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RIBA Core Curriculum
- Design, construction and technology

Knowledge level
- General Awareness

This CPD looks at situations where problems have arisen from movement in brickwork. The course also covers the basic British Standard requirements for designing as well as how to recognise issues and minimise the risk of damage.

In this section
- The general principles of movement joints
- Guidance for designing with movement
- Examples of movement in brickwork

            
                    
Navigate through each step of the CPD using the left and right arrows to review the content. At the end of each section are some questions, these are required if you wish to obtain a certificate upon completing the course.                     
                                     
            
    

Movement Joints

Movement_18
We can see the provision of a vertical joint between the house and boundary wall (although not finished).
Movement_17
Different wall profiles will experience different stressing, and it is prudent to consider incorporating movement joints between walls of different height and thickness.

General Principles

  • Normal spacing 10-12 metres
  • Return elements
  • Change of Height and Thickness
  • Short Returns

In addition to overall guidance, we need to consider the plan form of the building, particularly with regard to short returns.

 

In the illustration, both long walls are expanding causing a rotational effect to the return element – a longer return can accommodate a natural ‘flexing’ of the wall.
In the illustration, both long walls are expanding causing a rotational effect to the return element – a longer return can accommodate a natural ‘flexing’ of the wall.

By short return, we mean a wall of less than 3 bricks long generally.

The forces of movement can be significant, and for this short return, sufficient to crack bricks and mortar joints as the rotation takes place.  This could have been avoided by a discreet movement joint within the internal corner (as a slip plane).
The forces of movement can be significant, and for this short return, sufficient to crack bricks and mortar joints as the rotation takes place.  This could have been avoided by a discreet movement joint within the internal corner (as a slip plane).
Movement_21
Movement_23
The designer wanted to avoid a vertical joint in this example, perhaps fashionable in the 60s or 70s, but this is difficult to achieve, both technically and aesthetically.
Movement_66
Vertical movement joints can easily be incorporated, with various bonding patterns (in this case Flemish bond).
Movement_67
Vertical movement joints can easily be incorporated, with various bonding patterns (in this case Flemish bond).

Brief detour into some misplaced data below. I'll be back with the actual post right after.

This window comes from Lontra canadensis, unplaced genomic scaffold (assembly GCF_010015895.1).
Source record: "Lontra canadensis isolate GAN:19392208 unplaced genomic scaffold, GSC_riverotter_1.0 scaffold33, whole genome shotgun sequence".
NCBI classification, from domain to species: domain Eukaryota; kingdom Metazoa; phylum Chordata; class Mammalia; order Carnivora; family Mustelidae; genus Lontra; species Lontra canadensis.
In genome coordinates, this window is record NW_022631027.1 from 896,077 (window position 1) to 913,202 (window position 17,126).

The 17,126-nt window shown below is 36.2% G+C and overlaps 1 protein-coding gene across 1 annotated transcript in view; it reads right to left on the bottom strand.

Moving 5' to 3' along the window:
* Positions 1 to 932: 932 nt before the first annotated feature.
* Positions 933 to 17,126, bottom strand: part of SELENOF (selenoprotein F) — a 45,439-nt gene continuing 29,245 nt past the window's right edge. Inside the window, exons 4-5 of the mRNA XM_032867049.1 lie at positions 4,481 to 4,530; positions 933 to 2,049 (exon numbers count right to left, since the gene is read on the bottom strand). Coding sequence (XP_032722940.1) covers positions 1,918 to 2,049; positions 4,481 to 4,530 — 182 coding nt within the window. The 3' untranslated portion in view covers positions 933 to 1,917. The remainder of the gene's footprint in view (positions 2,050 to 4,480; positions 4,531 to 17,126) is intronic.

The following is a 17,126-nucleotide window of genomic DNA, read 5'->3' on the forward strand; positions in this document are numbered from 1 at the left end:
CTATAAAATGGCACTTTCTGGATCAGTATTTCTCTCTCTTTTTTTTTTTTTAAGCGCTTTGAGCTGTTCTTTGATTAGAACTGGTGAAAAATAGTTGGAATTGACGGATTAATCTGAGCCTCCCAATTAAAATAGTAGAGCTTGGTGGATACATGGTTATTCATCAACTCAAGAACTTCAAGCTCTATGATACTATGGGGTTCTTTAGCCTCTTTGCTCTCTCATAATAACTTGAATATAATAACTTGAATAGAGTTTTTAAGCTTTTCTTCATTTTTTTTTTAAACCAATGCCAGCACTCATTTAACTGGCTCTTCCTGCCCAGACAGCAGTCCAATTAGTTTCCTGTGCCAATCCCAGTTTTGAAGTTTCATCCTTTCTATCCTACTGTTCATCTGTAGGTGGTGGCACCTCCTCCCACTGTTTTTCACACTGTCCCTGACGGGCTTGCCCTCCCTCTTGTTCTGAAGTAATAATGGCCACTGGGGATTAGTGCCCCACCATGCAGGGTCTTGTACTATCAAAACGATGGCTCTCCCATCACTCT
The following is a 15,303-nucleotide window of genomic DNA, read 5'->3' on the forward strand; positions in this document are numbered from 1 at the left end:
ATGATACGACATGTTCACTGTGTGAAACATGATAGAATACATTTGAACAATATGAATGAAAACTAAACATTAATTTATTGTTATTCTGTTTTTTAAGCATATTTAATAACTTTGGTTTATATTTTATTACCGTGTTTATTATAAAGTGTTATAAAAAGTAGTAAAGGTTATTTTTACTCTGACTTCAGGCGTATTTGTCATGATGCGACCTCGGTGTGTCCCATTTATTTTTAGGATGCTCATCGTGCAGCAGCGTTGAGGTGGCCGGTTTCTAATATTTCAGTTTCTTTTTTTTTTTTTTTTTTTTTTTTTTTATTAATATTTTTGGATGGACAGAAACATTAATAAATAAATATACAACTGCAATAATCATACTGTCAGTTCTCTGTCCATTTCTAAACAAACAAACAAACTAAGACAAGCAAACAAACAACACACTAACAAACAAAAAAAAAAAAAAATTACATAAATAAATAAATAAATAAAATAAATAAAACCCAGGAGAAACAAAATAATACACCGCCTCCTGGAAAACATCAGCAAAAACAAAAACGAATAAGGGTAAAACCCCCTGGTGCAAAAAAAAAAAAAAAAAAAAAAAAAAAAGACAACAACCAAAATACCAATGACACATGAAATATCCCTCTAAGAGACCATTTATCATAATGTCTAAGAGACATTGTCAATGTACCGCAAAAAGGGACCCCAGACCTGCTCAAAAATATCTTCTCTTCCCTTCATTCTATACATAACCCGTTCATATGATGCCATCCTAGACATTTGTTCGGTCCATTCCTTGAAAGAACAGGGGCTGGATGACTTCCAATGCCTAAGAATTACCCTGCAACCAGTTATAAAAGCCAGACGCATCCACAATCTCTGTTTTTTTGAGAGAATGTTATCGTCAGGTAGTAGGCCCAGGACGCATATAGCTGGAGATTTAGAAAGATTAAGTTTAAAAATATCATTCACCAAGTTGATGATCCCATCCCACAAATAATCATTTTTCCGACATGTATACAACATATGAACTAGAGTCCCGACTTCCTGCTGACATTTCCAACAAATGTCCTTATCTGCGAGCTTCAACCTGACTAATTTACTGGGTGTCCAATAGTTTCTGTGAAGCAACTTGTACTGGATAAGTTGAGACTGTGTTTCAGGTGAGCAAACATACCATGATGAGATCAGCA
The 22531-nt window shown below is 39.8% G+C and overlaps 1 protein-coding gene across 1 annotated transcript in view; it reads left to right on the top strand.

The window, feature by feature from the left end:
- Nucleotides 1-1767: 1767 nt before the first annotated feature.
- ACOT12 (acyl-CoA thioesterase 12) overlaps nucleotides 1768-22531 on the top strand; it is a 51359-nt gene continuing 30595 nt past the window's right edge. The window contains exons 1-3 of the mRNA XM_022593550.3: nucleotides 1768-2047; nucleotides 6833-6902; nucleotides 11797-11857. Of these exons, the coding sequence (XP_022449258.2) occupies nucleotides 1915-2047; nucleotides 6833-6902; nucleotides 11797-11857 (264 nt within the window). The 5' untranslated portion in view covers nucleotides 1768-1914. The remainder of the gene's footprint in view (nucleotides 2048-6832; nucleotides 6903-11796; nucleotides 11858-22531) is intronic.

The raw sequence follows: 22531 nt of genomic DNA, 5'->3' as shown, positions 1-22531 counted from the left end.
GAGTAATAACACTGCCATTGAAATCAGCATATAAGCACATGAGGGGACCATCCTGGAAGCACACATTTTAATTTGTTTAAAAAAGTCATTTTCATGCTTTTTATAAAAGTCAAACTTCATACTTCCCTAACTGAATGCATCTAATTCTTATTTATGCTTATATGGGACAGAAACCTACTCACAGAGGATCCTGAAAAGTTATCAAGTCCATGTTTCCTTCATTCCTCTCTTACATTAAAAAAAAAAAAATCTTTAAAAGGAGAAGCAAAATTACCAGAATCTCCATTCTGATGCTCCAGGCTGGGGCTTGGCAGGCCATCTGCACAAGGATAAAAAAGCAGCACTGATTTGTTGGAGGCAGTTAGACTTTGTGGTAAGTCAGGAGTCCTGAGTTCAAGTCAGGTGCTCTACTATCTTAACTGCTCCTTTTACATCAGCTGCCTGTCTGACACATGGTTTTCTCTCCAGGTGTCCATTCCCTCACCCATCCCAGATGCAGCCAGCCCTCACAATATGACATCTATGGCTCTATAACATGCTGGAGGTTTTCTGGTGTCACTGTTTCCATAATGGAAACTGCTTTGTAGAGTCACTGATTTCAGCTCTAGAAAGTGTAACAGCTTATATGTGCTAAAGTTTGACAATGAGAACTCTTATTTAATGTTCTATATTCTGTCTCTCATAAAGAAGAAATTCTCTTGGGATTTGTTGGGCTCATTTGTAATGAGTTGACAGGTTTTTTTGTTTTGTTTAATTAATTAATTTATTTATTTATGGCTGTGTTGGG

Movement Joints

Movement_24
A rather bizarre bond pattern… provision has been made however for movement – although this is ineffective with the mortar within the joint!
Movement_25
Movement joints can be concealed, at piers, or behind rainwater goods, or can be emphasised with building features including special shaped units.
Movement joints incorporated into the design
Movement joints incorporated into the design
Movement_1
With longer walls, movement joints are a necessity and this has been recognised by symmetrical detailing.
Movement_27
The joint is emphasised by the plinth stretchers, stacked vertically for decorative effect.

As indicated earlier, it is necessary to consider more movement joints in less restrained walls, including parapets and garden walls.

General Principles

  • Normal Spacing 10-12 metres
  • Return Elements
  • Change in Height and Thickness
  • Short Returns
  • Location of Joints
  • Freestanding walls (5-6 metres)

Movement in Brickwork

Movement_28
In this example, the lack of suitable joints has caused the wall to both arch its back, and move sideways.
Movement_29
Quite a dramatic effect…
Movement_30
This was a case study which initially caused some alarm, originally claimed to be differential movement between two brick types.
Movement_31
Obviously distinctive cracking, even before the building was complete… but this helped the investigation…
Movement_32
We were able to establish that the inner leaf of the ‘solid’ outer wall had been built in concrete blocks – an example of differential movement.

Movement in Brickwork

Picture2
Where movement does cause cracking, it is possible to repair walls, although not always successfully
Picture1
Where movement does cause cracking, it is possible to repair walls, although not always successfully
Picture3
Where movement does cause cracking, it is possible to repair walls, although not always successfully
Picture4
Where movement does cause cracking, it is possible to repair walls, although not always successfully

Ask a Question about this CPD




CPD Q&A

You’ve reached the end of the CPD. To make sure you’ve taken on board the key learnings of this course, please fill out the quick multiple choice Q&A below. This will certify that you have completed the CPD and provide you with an email certificate, which, if the course is accredited, you can share with RIBA.

Question

Generally a short return refers to a wall of less than how many bricks long?

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next CPD question.

INCORRECT

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Question

Which of these is not suitable for movement joints

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next CPD question.

INCORRECT

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